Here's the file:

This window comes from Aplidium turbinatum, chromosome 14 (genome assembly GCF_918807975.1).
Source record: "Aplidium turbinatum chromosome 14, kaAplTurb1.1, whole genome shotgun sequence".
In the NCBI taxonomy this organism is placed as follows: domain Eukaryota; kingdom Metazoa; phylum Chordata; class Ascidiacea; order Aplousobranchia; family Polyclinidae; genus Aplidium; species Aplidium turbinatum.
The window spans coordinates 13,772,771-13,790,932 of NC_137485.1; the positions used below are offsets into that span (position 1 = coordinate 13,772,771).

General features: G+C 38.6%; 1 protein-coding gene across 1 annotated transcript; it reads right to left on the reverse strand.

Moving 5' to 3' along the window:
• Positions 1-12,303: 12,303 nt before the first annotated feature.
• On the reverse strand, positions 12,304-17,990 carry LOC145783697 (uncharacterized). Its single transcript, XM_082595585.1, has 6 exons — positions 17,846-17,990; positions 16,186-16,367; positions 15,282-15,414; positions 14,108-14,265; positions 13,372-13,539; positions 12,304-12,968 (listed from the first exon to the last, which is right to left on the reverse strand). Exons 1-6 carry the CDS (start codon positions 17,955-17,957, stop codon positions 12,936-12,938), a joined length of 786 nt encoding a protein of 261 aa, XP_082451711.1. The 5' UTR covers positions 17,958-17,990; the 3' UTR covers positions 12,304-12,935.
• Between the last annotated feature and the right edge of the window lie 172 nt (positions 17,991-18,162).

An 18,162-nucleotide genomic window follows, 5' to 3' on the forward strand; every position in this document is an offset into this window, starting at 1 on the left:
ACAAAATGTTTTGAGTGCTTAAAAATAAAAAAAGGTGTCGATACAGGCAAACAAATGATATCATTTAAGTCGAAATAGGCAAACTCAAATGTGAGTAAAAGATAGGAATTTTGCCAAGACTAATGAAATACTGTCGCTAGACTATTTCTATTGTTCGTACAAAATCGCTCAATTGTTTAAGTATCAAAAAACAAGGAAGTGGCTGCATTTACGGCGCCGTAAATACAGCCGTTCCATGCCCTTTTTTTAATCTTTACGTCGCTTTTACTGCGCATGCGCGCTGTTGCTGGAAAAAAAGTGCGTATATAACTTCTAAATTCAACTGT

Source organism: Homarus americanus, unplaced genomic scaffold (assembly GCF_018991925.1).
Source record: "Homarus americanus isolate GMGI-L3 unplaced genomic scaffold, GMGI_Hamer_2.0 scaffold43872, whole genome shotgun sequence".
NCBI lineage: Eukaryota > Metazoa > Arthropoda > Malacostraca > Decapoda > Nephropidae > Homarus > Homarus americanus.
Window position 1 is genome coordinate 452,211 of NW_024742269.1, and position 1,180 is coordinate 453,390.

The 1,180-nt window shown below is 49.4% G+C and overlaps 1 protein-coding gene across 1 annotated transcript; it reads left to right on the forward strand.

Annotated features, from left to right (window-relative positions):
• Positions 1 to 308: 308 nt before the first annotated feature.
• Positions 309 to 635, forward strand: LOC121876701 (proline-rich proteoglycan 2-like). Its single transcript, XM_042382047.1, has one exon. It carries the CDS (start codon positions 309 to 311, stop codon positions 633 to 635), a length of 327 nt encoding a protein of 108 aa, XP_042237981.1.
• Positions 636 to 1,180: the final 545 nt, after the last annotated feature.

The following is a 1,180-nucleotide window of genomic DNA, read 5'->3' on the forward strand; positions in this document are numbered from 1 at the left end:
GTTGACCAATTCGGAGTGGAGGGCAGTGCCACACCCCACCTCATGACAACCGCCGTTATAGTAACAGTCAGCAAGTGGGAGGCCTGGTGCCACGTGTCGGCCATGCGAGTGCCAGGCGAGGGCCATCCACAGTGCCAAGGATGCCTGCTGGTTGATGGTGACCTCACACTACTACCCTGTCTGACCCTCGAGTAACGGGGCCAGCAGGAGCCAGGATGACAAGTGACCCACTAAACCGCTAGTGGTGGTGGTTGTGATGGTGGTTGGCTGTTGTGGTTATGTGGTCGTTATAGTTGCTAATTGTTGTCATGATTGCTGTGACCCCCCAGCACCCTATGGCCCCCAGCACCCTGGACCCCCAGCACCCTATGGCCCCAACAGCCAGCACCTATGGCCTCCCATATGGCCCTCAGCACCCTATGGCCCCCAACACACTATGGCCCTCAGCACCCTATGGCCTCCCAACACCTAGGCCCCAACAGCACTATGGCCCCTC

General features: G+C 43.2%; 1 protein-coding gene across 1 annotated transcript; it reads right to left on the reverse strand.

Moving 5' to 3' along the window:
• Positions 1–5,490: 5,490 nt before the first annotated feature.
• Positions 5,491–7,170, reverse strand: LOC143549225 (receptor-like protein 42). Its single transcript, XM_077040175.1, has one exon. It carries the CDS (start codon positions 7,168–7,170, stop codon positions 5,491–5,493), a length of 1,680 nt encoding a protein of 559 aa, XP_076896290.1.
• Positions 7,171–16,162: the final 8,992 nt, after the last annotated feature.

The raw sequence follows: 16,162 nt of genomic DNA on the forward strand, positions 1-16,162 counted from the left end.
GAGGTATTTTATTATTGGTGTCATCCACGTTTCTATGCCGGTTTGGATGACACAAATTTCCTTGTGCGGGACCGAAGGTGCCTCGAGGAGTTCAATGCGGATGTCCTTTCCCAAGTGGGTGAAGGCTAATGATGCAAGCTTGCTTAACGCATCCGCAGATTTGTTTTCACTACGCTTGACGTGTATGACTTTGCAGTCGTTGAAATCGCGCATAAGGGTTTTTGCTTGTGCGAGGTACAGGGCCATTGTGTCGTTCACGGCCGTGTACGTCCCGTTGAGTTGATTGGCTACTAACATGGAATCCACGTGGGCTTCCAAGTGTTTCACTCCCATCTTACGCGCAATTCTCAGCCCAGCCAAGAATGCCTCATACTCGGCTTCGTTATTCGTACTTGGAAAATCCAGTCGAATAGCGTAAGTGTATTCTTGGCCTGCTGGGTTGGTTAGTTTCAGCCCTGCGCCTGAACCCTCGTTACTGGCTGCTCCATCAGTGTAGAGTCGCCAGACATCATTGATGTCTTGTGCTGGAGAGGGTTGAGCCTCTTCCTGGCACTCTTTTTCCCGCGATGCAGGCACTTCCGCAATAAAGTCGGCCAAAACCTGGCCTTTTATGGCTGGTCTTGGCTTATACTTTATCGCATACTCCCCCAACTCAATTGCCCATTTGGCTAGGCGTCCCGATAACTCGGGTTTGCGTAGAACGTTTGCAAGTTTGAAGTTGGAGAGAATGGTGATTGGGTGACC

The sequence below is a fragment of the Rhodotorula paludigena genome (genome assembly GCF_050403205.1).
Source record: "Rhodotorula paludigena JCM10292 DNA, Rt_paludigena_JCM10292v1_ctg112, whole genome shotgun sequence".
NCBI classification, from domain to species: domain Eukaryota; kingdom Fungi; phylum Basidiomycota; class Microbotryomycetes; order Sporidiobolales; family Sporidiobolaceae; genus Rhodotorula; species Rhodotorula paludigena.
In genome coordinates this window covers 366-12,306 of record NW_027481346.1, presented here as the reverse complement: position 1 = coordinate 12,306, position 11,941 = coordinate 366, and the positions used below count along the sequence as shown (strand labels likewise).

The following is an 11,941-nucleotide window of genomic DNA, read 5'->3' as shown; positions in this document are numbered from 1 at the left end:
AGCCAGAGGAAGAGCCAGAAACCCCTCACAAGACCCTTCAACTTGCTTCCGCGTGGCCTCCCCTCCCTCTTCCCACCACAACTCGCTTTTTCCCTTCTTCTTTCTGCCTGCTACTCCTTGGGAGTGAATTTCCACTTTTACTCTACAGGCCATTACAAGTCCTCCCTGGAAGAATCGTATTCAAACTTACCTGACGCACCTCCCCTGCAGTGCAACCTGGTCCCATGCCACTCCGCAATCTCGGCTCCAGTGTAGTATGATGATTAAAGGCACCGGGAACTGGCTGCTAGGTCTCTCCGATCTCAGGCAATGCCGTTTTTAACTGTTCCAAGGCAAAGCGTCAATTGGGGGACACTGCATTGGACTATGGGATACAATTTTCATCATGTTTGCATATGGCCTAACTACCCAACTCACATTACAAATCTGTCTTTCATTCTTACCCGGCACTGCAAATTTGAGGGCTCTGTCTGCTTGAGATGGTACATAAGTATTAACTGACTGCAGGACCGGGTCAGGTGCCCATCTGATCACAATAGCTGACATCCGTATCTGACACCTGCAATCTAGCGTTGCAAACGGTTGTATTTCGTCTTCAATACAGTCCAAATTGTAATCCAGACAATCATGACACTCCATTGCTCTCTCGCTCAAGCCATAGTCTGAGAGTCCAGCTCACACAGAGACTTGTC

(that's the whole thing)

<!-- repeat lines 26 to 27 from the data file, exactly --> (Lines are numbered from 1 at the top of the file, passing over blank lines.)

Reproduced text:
• Positions 5,491–7,170, reverse strand: LOC143549225 (receptor-like protein 42). Its single transcript, XM_077040175.1, has one exon. It carries the CDS (start codon positions 7,168–7,170, stop codon positions 5,491–5,493), a length of 1,680 nt encoding a protein of 559 aa, XP_076896290.1.
• Positions 7,171–16,162: the final 8,992 nt, after the last annotated feature.